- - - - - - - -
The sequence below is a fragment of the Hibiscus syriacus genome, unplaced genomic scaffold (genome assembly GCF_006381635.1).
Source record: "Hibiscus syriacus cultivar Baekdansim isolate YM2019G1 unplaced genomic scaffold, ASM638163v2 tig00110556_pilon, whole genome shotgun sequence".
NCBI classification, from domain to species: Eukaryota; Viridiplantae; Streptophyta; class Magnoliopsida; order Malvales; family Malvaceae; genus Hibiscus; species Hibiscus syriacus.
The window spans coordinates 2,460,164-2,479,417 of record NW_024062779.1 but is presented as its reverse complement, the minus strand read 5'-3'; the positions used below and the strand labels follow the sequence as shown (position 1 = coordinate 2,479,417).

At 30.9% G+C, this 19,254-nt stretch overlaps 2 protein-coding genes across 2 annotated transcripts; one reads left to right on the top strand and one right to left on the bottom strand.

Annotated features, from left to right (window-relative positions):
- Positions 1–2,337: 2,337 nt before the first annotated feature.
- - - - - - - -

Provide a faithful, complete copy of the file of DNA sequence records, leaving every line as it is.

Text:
The sequence below is a fragment of the Hibiscus syriacus genome, unplaced genomic scaffold (genome assembly GCF_006381635.1).
Source record: "Hibiscus syriacus cultivar Baekdansim isolate YM2019G1 unplaced genomic scaffold, ASM638163v2 tig00110556_pilon, whole genome shotgun sequence".
NCBI classification, from domain to species: Eukaryota; Viridiplantae; Streptophyta; class Magnoliopsida; order Malvales; family Malvaceae; genus Hibiscus; species Hibiscus syriacus.
The window spans coordinates 2,460,164-2,479,417 of record NW_024062779.1 but is presented as its reverse complement, the minus strand read 5'-3'; the positions used below and the strand labels follow the sequence as shown (position 1 = coordinate 2,479,417).

At 30.9% G+C, this 19,254-nt stretch overlaps 2 protein-coding genes across 2 annotated transcripts; one reads left to right on the top strand and one right to left on the bottom strand.

Annotated features, from left to right (window-relative positions):
- Positions 1–2,337: 2,337 nt before the first annotated feature.